say for uniq map$_**2%"@F",0..$_

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+100
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Prolog (SWI), 49 bytes

N+X:-setof(K,A^(between(0,N,A),K is A^2mod N),X).

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Creates a set of values from K=(A^2)%N, where 0<=A<=N.

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Pyt, 7 bytes

Đř²⇹%Ụş

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Đ            implicit input (n); Đuplicate on stack
 ř           řangify (push [1,2,...,n])
  ²          square
   ⇹%        modulo n
     Ụş      get Ụnique elements and şort in ascending order; implicit print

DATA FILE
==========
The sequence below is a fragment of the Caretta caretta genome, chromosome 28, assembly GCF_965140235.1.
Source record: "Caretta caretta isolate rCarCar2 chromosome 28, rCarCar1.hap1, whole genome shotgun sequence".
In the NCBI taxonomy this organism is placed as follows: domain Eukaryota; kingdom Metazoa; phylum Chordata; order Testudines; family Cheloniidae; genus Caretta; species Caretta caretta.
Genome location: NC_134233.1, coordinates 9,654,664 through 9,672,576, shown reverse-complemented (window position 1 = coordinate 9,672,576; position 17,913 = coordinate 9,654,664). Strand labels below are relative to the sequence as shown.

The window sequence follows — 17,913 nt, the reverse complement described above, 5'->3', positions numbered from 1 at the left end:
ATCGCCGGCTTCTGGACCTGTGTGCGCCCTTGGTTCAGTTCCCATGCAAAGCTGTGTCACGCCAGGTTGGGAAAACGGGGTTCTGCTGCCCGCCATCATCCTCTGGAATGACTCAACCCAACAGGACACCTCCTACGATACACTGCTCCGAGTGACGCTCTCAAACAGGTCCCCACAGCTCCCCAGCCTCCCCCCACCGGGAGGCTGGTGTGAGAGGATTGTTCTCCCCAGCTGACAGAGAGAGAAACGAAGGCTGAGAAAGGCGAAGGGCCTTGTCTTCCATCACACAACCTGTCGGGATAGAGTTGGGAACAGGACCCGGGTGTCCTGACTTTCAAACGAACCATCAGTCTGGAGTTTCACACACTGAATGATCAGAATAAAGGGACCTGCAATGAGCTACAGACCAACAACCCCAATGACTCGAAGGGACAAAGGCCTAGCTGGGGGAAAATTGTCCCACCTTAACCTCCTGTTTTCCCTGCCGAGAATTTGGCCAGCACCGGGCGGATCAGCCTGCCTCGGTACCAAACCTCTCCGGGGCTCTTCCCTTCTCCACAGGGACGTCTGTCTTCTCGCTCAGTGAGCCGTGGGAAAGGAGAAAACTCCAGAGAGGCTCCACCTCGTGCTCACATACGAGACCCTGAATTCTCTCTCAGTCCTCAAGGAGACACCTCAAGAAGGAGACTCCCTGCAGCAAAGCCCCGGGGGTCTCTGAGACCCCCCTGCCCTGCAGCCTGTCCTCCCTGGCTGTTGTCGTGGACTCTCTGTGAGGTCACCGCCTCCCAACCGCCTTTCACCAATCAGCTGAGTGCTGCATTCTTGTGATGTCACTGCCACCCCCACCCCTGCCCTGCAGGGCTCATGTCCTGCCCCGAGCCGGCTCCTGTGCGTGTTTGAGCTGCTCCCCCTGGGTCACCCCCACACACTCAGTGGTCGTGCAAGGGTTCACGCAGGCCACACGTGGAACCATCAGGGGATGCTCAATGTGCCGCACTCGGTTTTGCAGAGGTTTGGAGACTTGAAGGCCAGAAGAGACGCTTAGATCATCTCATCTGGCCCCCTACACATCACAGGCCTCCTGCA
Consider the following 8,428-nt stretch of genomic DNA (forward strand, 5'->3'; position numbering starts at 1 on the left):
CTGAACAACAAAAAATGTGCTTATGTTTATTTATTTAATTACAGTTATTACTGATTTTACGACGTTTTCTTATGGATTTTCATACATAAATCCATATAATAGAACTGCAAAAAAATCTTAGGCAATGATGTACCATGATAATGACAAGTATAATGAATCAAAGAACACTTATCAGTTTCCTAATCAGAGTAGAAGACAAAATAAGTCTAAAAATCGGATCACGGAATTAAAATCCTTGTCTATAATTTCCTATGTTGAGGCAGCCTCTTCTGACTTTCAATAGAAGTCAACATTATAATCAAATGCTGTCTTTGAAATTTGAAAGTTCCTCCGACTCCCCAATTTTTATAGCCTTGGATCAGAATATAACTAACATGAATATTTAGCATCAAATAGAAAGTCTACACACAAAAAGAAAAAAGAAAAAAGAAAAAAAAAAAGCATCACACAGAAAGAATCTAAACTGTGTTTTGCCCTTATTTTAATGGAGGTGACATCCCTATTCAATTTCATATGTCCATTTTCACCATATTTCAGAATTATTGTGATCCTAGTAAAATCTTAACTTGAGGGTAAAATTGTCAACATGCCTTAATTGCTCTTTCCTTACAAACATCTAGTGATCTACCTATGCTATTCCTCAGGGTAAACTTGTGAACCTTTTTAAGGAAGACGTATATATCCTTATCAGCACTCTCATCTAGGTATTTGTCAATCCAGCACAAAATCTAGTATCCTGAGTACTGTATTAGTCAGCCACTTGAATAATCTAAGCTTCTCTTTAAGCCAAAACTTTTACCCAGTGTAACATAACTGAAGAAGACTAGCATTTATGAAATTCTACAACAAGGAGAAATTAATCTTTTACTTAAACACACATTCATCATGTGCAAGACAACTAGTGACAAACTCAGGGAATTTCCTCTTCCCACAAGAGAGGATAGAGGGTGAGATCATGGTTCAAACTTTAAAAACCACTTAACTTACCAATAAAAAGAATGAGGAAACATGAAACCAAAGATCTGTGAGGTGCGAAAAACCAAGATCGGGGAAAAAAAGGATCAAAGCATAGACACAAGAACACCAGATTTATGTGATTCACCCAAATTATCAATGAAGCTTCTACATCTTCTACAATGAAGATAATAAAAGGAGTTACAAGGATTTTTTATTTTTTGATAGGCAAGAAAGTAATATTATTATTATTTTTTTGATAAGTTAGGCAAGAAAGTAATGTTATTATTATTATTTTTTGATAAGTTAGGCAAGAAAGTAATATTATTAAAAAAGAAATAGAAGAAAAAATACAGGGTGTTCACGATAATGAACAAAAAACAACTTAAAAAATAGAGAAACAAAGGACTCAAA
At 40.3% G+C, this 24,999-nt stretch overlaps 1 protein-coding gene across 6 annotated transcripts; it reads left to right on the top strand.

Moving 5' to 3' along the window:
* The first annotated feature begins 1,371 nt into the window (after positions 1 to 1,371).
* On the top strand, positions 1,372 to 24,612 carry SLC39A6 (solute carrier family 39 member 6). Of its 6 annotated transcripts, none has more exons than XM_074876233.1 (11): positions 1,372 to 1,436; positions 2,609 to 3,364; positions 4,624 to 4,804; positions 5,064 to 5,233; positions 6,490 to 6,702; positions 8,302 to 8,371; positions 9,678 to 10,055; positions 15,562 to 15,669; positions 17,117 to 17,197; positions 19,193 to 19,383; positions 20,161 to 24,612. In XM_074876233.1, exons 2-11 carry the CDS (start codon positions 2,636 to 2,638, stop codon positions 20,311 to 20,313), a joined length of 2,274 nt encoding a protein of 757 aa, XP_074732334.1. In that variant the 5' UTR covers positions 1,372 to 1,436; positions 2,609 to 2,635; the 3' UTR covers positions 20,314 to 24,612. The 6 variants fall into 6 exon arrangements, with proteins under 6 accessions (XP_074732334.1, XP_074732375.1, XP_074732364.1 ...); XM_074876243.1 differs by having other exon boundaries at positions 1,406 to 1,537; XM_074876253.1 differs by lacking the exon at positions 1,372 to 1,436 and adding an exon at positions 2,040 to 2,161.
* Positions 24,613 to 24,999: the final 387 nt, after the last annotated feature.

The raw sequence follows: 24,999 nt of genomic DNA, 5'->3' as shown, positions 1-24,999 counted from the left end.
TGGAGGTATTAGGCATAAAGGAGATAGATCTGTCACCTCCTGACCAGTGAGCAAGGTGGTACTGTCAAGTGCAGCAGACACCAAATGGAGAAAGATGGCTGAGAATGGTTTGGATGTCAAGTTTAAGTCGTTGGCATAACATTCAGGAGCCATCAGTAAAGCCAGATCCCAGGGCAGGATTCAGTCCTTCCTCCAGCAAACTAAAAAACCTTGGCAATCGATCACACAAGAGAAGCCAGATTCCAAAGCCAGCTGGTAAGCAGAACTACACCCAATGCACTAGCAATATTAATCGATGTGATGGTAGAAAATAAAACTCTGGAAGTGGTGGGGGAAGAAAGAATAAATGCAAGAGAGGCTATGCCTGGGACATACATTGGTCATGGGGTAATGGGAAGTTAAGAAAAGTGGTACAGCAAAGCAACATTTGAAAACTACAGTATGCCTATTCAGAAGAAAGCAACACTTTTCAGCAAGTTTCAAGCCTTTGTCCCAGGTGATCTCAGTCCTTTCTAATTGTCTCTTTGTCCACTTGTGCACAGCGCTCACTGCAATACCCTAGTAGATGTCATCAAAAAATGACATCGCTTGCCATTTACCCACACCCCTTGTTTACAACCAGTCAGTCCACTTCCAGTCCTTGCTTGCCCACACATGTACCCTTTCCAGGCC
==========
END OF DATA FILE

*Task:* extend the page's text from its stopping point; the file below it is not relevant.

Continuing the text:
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Thunno D, \$ 6 \log_{256}(96) \approx \$ 4.94 bytes

R2^$ZU

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Thunno, \$ 7 \log_{256}(96) \approx \$ 5.76 bytes

DR2^$ZU

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Explanation

DR2^$ZU  # Implicit input
DR       # Duplicate and get range(input)
  2^     # Square each number
    $    # Mod by the input
     ZU  # Uniquify
         # Implicit output
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JavaScript, 45 bytes

n=>(g=x=>x?g(g[x*x%n]=x-1):Object.keys(g))(n)

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40 bytes

With output as an array that could contain multiple empty items.

n=>(g=x=>x?g(x-1,a[y=x*x%n]=y):a)(a=[n])

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J, 10 bytes

~.@:|2^~i.

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~.@:|2^~i.
        i.  NB. range [0..n)
     2^~    NB. square
  @:        NB. then
~.          NB. uniquify